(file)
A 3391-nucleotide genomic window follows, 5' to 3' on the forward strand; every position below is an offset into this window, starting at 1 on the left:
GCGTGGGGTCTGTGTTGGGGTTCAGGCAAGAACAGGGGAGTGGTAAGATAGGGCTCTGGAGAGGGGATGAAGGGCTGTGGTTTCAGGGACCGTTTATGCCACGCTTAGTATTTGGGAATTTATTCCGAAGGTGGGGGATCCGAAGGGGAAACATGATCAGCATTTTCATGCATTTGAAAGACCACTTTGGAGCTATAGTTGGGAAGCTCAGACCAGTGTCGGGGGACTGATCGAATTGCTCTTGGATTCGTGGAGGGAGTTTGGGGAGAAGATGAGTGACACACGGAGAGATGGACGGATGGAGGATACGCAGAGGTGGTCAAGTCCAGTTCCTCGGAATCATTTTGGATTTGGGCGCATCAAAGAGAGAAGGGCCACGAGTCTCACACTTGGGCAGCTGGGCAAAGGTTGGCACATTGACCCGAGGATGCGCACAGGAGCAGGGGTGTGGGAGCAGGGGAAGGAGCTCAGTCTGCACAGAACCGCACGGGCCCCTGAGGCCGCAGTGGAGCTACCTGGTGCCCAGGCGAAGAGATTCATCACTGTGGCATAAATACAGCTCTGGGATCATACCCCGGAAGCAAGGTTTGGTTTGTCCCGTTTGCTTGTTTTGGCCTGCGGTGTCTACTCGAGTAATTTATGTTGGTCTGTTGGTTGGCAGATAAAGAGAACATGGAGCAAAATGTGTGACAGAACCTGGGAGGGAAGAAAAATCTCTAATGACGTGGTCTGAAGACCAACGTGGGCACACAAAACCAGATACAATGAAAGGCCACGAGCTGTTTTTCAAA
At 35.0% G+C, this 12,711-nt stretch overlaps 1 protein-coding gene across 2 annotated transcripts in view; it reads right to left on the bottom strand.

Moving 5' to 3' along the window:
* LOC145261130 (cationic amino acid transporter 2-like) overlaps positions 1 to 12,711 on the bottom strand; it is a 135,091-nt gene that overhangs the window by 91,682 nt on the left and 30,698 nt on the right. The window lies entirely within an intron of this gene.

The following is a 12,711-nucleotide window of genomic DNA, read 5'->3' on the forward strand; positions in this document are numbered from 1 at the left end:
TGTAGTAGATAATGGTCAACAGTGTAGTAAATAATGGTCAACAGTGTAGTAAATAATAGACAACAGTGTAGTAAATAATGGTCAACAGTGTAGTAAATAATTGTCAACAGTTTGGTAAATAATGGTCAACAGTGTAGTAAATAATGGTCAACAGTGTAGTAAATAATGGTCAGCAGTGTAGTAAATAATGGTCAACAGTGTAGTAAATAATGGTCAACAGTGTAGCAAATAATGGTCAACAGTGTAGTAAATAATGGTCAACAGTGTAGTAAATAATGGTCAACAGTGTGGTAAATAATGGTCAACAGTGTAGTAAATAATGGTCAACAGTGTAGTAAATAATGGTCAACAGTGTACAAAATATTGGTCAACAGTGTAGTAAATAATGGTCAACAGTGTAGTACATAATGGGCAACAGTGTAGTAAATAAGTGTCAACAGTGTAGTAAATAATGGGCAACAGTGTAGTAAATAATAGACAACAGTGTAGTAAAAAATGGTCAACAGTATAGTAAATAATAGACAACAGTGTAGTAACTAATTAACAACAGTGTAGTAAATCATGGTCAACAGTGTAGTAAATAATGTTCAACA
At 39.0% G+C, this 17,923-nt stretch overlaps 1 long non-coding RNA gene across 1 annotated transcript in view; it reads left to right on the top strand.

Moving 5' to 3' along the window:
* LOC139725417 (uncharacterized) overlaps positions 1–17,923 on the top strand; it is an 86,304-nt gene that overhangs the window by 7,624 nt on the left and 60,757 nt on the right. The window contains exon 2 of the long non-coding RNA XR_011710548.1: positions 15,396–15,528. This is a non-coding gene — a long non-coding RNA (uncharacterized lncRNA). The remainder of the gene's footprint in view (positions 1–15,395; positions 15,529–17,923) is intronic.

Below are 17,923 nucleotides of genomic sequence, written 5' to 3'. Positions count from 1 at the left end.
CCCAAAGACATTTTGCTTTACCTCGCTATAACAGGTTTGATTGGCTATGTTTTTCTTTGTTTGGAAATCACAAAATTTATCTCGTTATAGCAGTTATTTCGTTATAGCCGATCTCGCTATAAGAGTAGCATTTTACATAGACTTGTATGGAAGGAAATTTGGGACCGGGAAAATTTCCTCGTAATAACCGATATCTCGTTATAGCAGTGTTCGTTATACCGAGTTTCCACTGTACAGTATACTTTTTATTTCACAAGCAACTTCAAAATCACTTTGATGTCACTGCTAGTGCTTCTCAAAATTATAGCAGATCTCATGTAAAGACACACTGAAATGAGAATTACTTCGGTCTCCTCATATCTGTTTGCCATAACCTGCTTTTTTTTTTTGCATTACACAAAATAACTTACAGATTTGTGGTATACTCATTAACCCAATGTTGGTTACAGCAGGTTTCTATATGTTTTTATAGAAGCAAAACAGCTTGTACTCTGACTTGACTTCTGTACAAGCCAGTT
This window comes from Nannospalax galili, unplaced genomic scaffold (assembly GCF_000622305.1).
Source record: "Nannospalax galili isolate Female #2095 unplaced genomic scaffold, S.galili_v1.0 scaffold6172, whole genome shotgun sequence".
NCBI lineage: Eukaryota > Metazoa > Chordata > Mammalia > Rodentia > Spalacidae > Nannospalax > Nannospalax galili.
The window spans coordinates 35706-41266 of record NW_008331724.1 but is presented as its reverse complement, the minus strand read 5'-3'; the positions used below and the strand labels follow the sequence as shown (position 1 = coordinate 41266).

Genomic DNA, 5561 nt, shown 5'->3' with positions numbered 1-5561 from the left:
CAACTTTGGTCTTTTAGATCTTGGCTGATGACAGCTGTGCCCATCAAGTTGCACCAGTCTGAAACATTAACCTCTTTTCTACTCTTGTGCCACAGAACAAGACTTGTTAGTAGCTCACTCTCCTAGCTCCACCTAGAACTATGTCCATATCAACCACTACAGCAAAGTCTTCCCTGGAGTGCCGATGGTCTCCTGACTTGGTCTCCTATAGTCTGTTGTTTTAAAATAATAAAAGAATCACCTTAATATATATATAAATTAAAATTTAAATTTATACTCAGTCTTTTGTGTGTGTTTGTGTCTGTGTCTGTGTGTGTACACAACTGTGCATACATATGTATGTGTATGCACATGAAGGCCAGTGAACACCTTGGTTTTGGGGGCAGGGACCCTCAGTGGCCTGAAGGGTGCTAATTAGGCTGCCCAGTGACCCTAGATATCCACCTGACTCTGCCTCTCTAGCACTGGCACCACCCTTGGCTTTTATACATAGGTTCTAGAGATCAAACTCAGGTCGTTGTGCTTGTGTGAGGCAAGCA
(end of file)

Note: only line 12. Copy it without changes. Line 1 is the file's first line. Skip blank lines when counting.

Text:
CCCAAAGACATTTTGCTTTACCTCGCTATAACAGGTTTGATTGGCTATGTTTTTCTTTGTTTGGAAATCACAAAATTTATCTCGTTATAGCAGTTATTTCGTTATAGCCGATCTCGCTATAAGAGTAGCATTTTACATAGACTTGTATGGAAGGAAATTTGGGACCGGGAAAATTTCCTCGTAATAACCGATATCTCGTTATAGCAGTGTTCGTTATACCGAGTTTCCACTGTACAGTATACTTTTTATTTCACAAGCAACTTCAAAATCACTTTGATGTCACTGCTAGTGCTTCTCAAAATTATAGCAGATCTCATGTAAAGACACACTGAAATGAGAATTACTTCGGTCTCCTCATATCTGTTTGCCATAACCTGCTTTTTTTTTTTGCATTACACAAAATAACTTACAGATTTGTGGTATACTCATTAACCCAATGTTGGTTACAGCAGGTTTCTATATGTTTTTATAGAAGCAAAACAGCTTGTACTCTGACTTGACTTCTGTACAAGCCAGTT